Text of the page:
3 simple toddler sensory bins using rolled oats. Good messy fun!
Sensory bins. Yes, they can be messy, but WOW, do toddlers love them!
My favourite toddler sensory bins at the moment involve using oats. My toddler still tries to eat most things in sight, so I really like to use oats in our sensory bins as I know they’re safe to play with.
Oats have such a great texture and little ones seem to love putting their hands in and exploring.
Clean up for this type of bin is not too bad either – a dustpan and brush will do the trick. (Mind you, even with a lot of sweeping I am still constantly finding rolled oats everywhere. I’m afraid visitors to my house must think I’ve taken up some crazy work-at-home gig making muesli.)
If you fancy creating a quick and fun sensory activity for your toddler, I am going to share our 3 favourite oat-based sensory bins. Each one is really simple, but most definitely toddler-approved.
Please make sure than any items you use in a sensory bin are large enough not to pose a choking hazard to your child. As with all toddler activities, adult supervision is required.
Containers for oat sensory bins
Just a word before we start about our sensory bin container. The one we are using here is a 9 litre Really Useful Box with lid.
This one’s a great size as it’s big enough to be able to fit enough oats in, but not so massive that you need bags and bags of oats to fill it. It’s also deep enough to be able to completely hide objects in (which we need for the first bin with the animals – see below!).
Having a lid with clips has also been great as when it’s time to wrap things up, I simply clip the lid onto the box knowing that little hands can’t easily get it off again.
To fill this container, I used three 1kg bags of oats. Each bag cost around $2.50.
Bin 1 – Animal figures
For this toddler sensory bin, all you need are some small animal figures.
I got a couple of packets of animal figures for this activity from our local dollar store – one lot of farm animals and one lot of wild animals. (Plus, a small T-rex seems to have also muscled in on the action and joined our oat bin party. He appears to be pretty harmless so we let him stay). The animal figures are plastic and each one is around 2 inches in length.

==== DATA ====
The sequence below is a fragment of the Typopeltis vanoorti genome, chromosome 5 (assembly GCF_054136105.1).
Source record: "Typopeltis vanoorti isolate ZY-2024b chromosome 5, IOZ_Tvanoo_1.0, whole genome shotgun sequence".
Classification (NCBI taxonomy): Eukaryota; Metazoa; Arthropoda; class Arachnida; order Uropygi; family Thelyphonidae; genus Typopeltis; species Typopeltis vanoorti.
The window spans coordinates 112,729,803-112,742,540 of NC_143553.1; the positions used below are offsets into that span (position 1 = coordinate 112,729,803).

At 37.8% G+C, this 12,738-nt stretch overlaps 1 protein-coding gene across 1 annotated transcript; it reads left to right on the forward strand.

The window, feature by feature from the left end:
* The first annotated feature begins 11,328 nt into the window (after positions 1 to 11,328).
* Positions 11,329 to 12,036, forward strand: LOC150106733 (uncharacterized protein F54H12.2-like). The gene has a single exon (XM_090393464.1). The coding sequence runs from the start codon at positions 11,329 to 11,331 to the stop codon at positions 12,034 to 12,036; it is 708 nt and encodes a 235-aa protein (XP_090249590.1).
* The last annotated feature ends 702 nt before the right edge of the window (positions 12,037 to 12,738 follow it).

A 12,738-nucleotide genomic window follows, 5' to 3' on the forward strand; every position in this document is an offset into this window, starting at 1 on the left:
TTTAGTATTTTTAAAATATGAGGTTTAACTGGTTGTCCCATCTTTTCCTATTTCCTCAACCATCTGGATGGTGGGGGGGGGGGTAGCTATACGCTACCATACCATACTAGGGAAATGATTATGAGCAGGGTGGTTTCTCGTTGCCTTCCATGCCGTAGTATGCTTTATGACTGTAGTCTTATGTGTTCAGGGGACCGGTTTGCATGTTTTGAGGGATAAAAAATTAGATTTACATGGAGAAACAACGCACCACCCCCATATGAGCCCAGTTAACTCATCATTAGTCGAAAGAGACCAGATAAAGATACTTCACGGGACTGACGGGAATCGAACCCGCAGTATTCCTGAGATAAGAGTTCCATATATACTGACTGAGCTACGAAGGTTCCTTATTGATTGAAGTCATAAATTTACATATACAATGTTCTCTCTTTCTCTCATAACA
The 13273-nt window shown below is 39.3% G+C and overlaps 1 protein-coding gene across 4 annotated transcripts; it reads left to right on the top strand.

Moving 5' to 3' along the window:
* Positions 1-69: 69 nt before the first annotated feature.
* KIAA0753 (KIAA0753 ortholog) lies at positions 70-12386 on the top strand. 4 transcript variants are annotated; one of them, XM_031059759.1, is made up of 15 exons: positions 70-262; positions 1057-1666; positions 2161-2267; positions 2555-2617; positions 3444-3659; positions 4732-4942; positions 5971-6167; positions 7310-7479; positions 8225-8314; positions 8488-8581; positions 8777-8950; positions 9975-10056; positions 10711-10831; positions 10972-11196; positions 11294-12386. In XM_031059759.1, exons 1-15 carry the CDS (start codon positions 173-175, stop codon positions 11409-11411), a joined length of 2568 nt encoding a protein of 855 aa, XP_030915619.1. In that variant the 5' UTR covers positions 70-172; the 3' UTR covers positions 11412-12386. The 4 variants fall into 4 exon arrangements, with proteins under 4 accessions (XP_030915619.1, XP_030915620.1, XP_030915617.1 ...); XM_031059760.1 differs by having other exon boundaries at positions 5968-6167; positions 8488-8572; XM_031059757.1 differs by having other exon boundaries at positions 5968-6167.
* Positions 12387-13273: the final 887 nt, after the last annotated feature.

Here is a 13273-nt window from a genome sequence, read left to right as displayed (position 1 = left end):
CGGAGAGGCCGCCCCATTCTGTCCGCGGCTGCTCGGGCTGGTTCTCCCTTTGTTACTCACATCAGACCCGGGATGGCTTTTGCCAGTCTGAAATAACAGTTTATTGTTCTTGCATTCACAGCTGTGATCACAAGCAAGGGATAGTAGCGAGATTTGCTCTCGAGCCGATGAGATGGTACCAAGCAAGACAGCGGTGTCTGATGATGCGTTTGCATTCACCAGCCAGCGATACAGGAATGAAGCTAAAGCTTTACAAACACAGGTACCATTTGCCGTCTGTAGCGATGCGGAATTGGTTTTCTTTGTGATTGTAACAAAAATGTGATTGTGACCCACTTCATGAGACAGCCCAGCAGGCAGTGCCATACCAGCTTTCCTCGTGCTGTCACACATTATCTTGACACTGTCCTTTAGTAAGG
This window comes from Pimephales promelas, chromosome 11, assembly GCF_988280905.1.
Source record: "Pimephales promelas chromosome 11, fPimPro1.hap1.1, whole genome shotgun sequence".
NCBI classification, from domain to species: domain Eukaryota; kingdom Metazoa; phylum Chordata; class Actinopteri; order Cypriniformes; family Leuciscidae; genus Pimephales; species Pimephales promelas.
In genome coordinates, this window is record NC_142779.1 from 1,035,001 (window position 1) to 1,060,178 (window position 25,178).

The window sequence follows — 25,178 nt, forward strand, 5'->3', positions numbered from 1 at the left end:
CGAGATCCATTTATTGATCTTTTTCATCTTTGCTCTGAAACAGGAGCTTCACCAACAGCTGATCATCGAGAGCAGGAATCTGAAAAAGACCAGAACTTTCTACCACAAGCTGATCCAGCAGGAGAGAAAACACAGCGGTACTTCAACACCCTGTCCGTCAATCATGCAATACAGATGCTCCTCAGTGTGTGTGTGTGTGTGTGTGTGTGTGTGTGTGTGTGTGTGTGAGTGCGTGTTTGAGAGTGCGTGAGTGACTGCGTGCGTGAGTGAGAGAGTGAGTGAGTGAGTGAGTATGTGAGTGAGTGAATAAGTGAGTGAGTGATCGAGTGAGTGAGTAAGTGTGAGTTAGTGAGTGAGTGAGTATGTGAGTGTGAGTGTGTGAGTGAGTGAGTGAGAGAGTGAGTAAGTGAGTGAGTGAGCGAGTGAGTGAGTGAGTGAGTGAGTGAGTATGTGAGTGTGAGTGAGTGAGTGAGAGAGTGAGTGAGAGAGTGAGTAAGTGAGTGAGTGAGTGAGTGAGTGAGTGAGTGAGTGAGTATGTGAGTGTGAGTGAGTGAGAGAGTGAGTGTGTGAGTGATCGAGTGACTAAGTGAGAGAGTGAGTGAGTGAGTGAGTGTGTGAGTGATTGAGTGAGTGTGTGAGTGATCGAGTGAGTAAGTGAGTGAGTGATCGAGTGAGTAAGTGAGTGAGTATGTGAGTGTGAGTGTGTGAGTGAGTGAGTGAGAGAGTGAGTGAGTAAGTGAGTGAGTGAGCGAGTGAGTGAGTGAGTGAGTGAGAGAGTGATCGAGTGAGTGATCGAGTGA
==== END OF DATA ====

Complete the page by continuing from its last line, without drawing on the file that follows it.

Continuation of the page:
To start with, I hid all the animals in the oats and squished them all down so none were visible.
My toddler then had a great time digging into the tub of oats and pulling out all the creatures. As my toddler pulled out each animal, we said its name and practiced making its animal sound (with the exception of a few. What sound does a zebra make? Camels, anybody? Needless to say, there was some improvising going on…).
Next, we introduced some plastic scoops and my toddler had fun scooping up the animals and transferring them to a nearby bowl like so:
Bin 2 – Straws
For our next oat sensory bin, we introduced some plastic drinking straws. I cut a small handful of straws up into lengths of about 2 inches.
You can play with these in lots of different ways. I started by poking all the straws into the oats so that my toddler could pull them all out again.
Once all the straws were out, my toddler then enjoyed poking all the straws back in so the straws were standing up again.
The next thing we did involved a bit of colour recognition and colour matching. The straws we used for this activity were 5 different colours. We chose a colour, and then we pulled out all the other straws of that colour in the bin. Then we did the same things for the remaining 4 colours.
As a final activity with the straws (I actually found this SO enjoyable..), we used a piece of straw as a pencil and drew shapes and pictures in the oats.
Bin 3 – Plastic eggs and scoops
For this last sensory bin we used small plastic eggs left over from Easter and a range of plastic scoops. The plastic eggs are made up of two halves that snap together to make a whole egg.
The first thing I did was to hide the eggs amongst the oats. Then my toddler set about finding the eggs in the oats, scooping them up and transferring them into another container. This task proved to be most fascinating and took utmost concentration.
Another really fun thing to do was to make patterns in the oats with half-eggs. My toddler pushed them into the oats as if to make mini colourful sandcastles.
Next my toddler used the egg halves to scoop up the oats and then sprinkle them out again. We tried putting the top on the eggs too so that we could use them as egg shakers and make some noise!